The story of Le Crepe Café is the story of its owners, Soufiane Boukharat and Marisol Ruiz. Boukharat was born in Algeria, but grew up in Paris; Ruiz is from California. While studying French and entrepreneurial studies at the University of Southern California in the early 2000s, she did a study-abroad program in Paris, where she met Boukharat. The two became a couple for a few months, but, after Ruiz had to go home, they lost contact. In 2007, after Ruiz moved to Hawaii, they met by accident while Boukharat was vacationing. This time they took no more chances with fate.

A lover of French culture, Ruiz had a crepe restaurant as her business plan from college. Combined with Boukharat’s international business degree and experience owning a coffeehouse in France, they opened their first crepe kiosk in Waikiki five years ago.

The Blaisdell Hotel location came by accident, but it was a happy coincidence, says manager Clint Bidwell, 27. “The building has a lot of character,” he says. “There are things about this little radius that feel different from just a block down.”

For Bidwell, his work at Le Crepe Café is a true calling. He left his job as a legal assistant even though it meant starting at an entry-level position. “I wasn’t passionate about law,” he says, favoring the greater creativity and freedom of the culinary arts.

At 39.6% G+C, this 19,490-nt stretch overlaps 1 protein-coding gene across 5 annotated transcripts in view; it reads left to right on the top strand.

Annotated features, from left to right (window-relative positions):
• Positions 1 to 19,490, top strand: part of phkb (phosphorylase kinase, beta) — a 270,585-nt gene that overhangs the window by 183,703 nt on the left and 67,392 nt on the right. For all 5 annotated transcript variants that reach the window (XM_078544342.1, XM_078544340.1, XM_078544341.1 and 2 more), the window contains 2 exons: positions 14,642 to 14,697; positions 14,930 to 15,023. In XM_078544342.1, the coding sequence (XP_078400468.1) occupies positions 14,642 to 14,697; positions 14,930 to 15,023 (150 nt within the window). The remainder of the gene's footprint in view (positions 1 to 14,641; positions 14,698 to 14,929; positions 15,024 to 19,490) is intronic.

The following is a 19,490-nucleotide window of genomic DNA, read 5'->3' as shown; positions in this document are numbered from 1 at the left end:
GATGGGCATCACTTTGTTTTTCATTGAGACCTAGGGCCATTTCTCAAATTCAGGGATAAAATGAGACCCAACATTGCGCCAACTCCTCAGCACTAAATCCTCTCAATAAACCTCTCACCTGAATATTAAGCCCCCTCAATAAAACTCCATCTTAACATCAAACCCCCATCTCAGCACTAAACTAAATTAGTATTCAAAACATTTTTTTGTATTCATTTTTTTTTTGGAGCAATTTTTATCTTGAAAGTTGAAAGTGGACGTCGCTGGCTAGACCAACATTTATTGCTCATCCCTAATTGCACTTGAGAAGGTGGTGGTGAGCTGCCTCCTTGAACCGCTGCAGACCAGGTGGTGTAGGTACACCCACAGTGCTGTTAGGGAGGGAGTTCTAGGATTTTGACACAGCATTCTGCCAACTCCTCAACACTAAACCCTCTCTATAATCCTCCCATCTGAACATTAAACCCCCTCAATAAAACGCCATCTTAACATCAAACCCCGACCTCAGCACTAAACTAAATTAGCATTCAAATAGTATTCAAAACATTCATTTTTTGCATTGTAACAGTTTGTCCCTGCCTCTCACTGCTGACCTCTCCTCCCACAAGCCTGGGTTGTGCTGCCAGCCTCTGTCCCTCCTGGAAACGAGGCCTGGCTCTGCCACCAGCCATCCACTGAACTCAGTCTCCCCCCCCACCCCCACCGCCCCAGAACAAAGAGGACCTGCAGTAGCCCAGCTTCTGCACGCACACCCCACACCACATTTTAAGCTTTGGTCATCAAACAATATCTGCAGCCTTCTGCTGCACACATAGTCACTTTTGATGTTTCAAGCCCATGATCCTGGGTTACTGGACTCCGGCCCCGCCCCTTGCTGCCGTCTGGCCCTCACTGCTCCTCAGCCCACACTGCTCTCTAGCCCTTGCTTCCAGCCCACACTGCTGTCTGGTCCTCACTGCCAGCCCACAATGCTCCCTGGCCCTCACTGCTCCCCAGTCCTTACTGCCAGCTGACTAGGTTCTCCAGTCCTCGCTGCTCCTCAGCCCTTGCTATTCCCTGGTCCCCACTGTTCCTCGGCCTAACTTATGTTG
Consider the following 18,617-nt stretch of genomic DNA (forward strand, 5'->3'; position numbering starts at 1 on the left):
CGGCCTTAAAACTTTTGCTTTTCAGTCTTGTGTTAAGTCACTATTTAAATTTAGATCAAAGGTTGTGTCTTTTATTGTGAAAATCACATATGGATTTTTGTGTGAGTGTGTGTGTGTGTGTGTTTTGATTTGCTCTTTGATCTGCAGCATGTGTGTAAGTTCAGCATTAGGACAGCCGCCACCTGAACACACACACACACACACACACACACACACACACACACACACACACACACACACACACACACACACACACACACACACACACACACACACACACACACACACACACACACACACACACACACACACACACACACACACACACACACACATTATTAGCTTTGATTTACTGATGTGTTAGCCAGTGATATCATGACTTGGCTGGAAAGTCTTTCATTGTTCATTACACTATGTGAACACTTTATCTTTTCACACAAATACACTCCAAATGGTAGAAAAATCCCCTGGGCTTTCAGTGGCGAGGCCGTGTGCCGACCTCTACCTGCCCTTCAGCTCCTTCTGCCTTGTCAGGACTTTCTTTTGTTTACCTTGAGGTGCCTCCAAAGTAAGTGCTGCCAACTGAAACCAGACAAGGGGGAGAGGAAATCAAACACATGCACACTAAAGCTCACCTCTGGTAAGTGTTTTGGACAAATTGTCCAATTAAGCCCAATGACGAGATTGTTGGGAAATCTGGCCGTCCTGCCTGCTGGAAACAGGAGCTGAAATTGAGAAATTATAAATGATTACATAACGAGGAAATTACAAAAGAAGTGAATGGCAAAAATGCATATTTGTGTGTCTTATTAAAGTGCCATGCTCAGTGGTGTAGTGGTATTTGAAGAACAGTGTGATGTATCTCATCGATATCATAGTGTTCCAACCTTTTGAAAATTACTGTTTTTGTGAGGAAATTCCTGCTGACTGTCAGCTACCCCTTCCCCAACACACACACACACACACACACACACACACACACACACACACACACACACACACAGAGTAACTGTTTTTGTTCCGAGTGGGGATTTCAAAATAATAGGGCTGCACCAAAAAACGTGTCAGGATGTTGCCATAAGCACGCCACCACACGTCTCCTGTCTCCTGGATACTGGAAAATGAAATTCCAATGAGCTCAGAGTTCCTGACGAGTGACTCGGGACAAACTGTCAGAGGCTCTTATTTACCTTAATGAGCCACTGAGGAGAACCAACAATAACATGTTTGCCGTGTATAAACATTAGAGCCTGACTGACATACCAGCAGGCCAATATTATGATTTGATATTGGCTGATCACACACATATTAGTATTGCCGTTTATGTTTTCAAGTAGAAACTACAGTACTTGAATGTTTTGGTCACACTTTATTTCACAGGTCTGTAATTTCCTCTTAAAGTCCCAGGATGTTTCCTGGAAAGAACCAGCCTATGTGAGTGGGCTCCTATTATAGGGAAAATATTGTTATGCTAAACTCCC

Warren Daubert and Luke Aguinaldo.

Photo: David Croxford

For five years, Humanhand has been a constant in the old hotel’s swarming and ever-changing artistic life. In the beginning, designers Justin Cravalho, 43, and Warren Daubert, 35, used the firm as a side project to let off creative steam while away from their day jobs. Things got serious after Cravalho was laid off from an ad agency. “We were in a dilemma,” says Daubert, “discontinue, or make the studio into a self-sustaining design firm. We chose the latter.”

The team looked for a brick-and-mortar location to meet the needs of their growing business. “Word of mouth got us to the Blaisdell Hotel,” explains Daubert. “We liked that it’s really central, though kind of in between worlds. We liked the charm of the old building and its ghost stories. Besides, one of our favorite watering holes (Mercury Bar) is downstairs.”

After adding Luke Aguinaldo, 34, who specializes in movie-based projects, the team has expanded to diverse forms of advertising, from logo creation and brand identity to Web design. Surprisingly, the recession helped keep Humanhand afloat as the firm attracted clients leaving larger agencies.

(Disclosure: Daubert’s day job is at PacificBasin Communications, publisher of Hawaii Business.)


Marko Livingston and longtime customer Brianna Leigh.

Photo: David Croxford

“When my dad saw my first tattoo,” recalls Marko Livingston, now 32, “he gave me a knife and told me to cut it out. But now my parents love everything I do. In fact, my mom has been bugging me for a cherry blossom tattoo.”